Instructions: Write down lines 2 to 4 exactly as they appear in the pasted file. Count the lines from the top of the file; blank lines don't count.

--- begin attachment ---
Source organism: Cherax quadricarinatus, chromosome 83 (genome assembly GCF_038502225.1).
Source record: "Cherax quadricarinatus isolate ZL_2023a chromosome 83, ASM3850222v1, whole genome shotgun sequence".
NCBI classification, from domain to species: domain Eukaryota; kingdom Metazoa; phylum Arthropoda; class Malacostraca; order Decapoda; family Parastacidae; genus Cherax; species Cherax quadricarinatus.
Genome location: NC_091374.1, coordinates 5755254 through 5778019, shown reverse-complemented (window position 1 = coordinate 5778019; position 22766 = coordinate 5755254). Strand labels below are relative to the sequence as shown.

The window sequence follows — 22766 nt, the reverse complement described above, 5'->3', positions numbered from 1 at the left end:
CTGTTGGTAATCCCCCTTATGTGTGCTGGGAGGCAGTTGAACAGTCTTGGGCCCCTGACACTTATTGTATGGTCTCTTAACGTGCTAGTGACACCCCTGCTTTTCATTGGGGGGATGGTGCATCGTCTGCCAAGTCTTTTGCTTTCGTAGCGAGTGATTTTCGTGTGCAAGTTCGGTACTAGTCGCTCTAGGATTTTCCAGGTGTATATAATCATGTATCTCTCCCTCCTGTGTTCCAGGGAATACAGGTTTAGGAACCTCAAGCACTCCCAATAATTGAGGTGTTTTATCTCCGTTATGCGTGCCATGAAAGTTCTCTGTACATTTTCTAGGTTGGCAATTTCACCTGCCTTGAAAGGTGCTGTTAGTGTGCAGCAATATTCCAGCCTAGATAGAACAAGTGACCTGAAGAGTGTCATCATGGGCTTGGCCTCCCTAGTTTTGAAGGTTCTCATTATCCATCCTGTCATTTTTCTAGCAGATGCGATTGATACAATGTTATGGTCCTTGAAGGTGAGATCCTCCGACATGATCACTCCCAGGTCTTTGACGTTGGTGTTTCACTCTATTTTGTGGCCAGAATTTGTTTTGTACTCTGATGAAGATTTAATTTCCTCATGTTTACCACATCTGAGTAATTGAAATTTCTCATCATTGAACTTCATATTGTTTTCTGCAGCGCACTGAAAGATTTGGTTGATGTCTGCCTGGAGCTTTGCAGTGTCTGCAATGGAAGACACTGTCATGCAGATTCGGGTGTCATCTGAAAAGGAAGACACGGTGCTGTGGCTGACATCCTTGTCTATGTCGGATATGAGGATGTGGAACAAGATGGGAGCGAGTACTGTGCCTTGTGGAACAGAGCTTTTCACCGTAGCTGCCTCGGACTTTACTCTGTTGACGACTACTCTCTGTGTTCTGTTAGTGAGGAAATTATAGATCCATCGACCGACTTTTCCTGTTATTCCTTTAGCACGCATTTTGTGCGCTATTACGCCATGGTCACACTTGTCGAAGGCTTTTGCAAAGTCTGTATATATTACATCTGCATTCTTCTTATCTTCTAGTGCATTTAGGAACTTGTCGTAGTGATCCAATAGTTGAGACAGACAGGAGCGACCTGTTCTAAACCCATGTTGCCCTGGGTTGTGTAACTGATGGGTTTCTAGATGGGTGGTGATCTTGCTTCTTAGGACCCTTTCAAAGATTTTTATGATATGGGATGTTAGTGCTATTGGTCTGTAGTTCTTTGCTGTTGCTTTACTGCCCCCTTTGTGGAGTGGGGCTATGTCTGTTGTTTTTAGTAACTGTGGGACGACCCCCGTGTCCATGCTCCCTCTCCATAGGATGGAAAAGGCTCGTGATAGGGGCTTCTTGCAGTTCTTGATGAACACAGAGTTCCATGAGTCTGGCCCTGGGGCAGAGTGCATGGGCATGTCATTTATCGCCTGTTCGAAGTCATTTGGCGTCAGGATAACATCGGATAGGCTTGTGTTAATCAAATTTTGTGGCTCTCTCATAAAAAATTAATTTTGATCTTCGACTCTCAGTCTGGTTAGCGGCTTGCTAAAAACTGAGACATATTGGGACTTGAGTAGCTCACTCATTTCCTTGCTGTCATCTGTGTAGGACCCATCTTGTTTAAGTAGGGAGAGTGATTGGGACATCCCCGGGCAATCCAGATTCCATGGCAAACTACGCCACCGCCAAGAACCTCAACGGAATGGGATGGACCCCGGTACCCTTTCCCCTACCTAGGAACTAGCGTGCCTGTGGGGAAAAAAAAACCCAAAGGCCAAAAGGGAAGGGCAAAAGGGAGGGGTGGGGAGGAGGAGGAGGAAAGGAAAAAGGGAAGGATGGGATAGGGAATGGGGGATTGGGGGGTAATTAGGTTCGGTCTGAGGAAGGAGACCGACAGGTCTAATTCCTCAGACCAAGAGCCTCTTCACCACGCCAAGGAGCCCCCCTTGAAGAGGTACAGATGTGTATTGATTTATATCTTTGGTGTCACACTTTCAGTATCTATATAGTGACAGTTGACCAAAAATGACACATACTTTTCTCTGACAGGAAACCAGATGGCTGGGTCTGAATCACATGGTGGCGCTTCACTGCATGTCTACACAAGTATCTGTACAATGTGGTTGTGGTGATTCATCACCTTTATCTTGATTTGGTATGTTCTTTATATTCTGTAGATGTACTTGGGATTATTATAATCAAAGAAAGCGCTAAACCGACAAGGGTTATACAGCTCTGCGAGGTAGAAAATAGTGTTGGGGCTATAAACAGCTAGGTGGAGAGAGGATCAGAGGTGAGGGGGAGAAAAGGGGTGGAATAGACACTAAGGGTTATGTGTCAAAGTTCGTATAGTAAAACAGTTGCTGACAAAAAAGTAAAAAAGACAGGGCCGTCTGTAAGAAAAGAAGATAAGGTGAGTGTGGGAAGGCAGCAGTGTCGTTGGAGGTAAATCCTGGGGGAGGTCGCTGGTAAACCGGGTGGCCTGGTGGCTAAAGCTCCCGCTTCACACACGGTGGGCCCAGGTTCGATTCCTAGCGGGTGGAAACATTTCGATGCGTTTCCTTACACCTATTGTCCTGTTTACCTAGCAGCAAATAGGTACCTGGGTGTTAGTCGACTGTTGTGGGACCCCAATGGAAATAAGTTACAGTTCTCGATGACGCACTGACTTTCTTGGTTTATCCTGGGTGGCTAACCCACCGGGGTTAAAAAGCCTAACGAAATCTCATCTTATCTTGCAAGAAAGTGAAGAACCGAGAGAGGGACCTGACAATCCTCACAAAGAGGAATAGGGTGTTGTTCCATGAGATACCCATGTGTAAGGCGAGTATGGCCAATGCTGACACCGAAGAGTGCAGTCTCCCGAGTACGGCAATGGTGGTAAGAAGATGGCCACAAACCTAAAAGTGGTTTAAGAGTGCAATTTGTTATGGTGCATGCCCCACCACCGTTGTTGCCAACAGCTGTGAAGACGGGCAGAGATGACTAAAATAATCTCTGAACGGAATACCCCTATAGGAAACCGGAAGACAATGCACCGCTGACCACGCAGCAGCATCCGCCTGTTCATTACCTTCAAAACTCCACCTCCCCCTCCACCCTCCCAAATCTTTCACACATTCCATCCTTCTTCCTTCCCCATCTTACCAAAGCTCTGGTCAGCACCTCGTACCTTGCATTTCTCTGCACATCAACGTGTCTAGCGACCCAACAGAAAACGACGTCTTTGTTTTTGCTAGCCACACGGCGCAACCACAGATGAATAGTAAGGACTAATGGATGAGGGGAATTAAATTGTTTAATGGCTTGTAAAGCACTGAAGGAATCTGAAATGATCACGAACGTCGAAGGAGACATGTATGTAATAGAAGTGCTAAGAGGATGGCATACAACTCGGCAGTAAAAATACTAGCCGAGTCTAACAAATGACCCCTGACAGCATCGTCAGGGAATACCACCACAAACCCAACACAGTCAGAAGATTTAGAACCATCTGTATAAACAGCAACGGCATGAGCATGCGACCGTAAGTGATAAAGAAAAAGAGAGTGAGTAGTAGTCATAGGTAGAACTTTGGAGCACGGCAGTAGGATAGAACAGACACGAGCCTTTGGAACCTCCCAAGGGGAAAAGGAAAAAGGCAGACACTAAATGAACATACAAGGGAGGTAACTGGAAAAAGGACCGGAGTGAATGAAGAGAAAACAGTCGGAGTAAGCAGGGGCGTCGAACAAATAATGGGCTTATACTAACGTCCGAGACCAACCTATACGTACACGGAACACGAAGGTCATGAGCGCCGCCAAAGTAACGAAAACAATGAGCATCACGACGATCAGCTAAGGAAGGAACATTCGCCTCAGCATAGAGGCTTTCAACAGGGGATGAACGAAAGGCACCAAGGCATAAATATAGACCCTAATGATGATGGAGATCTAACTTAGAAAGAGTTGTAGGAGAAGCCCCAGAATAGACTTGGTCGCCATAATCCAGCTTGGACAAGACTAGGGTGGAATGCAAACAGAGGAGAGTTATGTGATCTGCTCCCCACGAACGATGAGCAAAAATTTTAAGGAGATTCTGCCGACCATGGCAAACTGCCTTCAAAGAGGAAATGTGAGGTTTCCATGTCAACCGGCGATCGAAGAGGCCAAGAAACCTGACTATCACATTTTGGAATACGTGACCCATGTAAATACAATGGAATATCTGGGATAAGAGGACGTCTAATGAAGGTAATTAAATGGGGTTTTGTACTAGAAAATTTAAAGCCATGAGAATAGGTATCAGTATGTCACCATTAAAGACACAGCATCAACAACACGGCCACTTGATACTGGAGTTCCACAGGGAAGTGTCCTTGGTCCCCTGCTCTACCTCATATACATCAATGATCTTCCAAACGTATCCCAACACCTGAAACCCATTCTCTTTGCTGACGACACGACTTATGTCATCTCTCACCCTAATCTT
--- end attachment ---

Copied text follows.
Source record: "Cherax quadricarinatus isolate ZL_2023a chromosome 83, ASM3850222v1, whole genome shotgun sequence".
NCBI classification, from domain to species: domain Eukaryota; kingdom Metazoa; phylum Arthropoda; class Malacostraca; order Decapoda; family Parastacidae; genus Cherax; species Cherax quadricarinatus.
Genome location: NC_091374.1, coordinates 5755254 through 5778019, shown reverse-complemented (window position 1 = coordinate 5778019; position 22766 = coordinate 5755254). Strand labels below are relative to the sequence as shown.